Tuesday, February 15, 2011
Cartagena Hay Festival 2011: Anecdotes from the Hay Festival
Jugo de Níspero
After the Buenavista Social Club concert on Thursday night, the exit from the Plaza de la Aduana led us out to the Muelle de los Pegasus, lined with all-night stands selling caldos and ceviches and jugos tropicales. Let's go for juice I said to Sally. She didn't want any but I had a jugo de níspero, a tropical fruit that looks like a small brown potato outside, and that has a sweet, grainy orangey, beige, pinkish pulp that tastes like dates. You never see these fruits in Bogota. This is my favourite juice.
The old city of Cartagena is a fortress town. The streets are designed to mislead invaders. Works on me too. If I haven’t memorized the exact route I need to follow, I am hopelessly lost. Years ago I visited a school here in the old city. Every time I go back I always look for it, but I haven't found it again.
Embassy Cocktail Invitation
Sally had not received her invitation, so on Wednesday evening we decided to wander over to the Sofitel Santa Clara, which is where the authors and dignitaries were being lodged. It was also just down the street from the house where we were staying. As walked in the door, the first person we met was British Council head Bob Ness. Sally reminded him about the invitation that had not arrived. Bob didn't have any on him but he said that we could pick on up from any of several British Council officials who were there. On Friday Sally got the invitation and we RSVP'd.
Friday night. I was seated in the first level box seats at the side of the theatre and saw children's musician and author Luis Pescetti, whose work I adore, in the orchestra seats in front of my line of vision during the Philip Glass concert. Upon leaving the theatre I saw him standing around, apparently waiting for some people. Photo op! I went up to him and introduced myself, told him that I love his music, which I discovered through my children, and posed for a picture with him, taken by Sally. He asked if I was going to his children's concert, one of the festivalito events, the following day. I had seen the concert listed but hadn't been able to buy tickets online. I said I'd see about looking into tickets in the morning. It was a brief pleasant exchange. I may have been a bit overly effusive; I was still operating under the influence of the Philip Glass concert.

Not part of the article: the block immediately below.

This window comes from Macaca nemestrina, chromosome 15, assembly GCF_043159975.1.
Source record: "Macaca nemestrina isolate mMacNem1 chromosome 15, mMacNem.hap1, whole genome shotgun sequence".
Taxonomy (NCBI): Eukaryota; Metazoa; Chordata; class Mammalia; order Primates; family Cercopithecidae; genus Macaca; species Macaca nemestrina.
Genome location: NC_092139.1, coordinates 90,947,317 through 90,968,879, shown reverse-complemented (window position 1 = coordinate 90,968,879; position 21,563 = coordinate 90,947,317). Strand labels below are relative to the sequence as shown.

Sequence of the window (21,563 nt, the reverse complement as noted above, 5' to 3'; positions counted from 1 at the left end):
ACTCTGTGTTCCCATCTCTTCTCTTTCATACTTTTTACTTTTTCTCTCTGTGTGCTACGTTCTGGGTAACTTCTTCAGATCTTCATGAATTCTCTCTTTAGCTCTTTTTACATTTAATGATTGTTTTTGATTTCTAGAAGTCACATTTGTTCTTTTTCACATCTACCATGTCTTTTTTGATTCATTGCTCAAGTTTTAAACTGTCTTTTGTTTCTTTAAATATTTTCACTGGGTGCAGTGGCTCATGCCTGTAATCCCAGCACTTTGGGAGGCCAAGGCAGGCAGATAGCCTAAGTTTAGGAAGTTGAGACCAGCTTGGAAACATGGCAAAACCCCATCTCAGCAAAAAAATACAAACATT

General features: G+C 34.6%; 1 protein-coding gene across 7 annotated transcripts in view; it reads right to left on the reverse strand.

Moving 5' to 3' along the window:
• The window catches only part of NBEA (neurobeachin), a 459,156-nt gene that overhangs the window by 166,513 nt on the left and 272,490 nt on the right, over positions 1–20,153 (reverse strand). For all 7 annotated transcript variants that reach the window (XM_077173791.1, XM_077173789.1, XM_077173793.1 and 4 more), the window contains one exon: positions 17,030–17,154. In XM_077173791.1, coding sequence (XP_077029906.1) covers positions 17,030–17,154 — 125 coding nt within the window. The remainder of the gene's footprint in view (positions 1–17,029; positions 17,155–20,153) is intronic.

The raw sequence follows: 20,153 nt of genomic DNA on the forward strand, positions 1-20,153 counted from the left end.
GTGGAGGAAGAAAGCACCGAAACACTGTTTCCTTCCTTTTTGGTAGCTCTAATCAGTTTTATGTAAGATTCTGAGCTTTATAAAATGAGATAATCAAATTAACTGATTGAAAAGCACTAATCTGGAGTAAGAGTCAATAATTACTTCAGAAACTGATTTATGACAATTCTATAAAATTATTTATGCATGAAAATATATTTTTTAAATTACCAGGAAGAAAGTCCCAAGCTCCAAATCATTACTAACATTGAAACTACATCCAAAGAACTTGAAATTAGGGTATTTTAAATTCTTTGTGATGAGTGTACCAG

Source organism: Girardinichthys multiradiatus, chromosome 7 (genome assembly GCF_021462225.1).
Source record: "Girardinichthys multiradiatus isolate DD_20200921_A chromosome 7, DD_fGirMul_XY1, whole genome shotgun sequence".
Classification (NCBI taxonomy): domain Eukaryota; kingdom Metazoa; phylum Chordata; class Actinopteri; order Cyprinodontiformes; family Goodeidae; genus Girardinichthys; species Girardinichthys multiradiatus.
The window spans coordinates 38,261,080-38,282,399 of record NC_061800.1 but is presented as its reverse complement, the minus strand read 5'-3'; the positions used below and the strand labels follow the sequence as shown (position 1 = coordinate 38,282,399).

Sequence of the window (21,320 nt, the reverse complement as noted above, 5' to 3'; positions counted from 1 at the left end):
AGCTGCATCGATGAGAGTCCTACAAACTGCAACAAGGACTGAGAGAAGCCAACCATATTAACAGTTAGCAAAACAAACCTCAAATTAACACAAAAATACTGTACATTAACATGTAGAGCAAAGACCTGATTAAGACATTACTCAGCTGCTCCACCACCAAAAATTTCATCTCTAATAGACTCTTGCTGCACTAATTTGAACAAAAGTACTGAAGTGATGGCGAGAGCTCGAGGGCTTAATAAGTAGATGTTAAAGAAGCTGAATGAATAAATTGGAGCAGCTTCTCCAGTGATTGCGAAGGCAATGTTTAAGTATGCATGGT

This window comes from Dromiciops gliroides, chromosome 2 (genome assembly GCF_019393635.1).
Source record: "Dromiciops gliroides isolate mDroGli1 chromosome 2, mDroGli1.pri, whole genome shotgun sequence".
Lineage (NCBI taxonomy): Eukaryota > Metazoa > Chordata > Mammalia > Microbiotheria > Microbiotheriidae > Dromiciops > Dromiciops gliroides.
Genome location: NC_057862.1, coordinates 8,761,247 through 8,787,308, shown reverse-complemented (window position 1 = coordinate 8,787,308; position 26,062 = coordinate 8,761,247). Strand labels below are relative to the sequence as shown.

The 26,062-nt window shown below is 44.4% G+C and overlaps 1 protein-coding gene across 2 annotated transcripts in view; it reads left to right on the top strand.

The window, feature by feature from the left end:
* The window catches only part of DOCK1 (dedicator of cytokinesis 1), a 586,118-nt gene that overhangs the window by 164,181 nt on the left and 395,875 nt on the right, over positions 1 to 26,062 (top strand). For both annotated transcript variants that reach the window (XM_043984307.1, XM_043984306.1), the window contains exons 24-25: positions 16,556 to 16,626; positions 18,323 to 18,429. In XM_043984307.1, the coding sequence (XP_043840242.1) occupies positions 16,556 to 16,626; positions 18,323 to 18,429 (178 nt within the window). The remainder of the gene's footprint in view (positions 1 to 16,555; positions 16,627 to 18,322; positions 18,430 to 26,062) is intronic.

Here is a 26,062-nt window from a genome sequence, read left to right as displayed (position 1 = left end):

Saturday. The arrival of the cruise ships has breathed new life into the city's economy. On Saturday at least two cruise ships must have docked because suddenly the city was inundated with mobs of American and German tourists, following their barely coherent English-speaking guides, or on bicycle tours that blocked the traffic as 50 bicycles went by. No thank you. Never, never, never! I am glad that people who would otherwise never visit Colombia get to see the beauty of Cartagena, and maybe someday some of these people will come back to visit the city and the country properly. But I doubt it.
On Saturday Sally and I got tickets to the concert and went. It was a wonderful mix of his wildly humorous children's songs and games. Sally and I were off to the side in the third row. Being close to the stage he saw us and we exchanged a nodded greeting.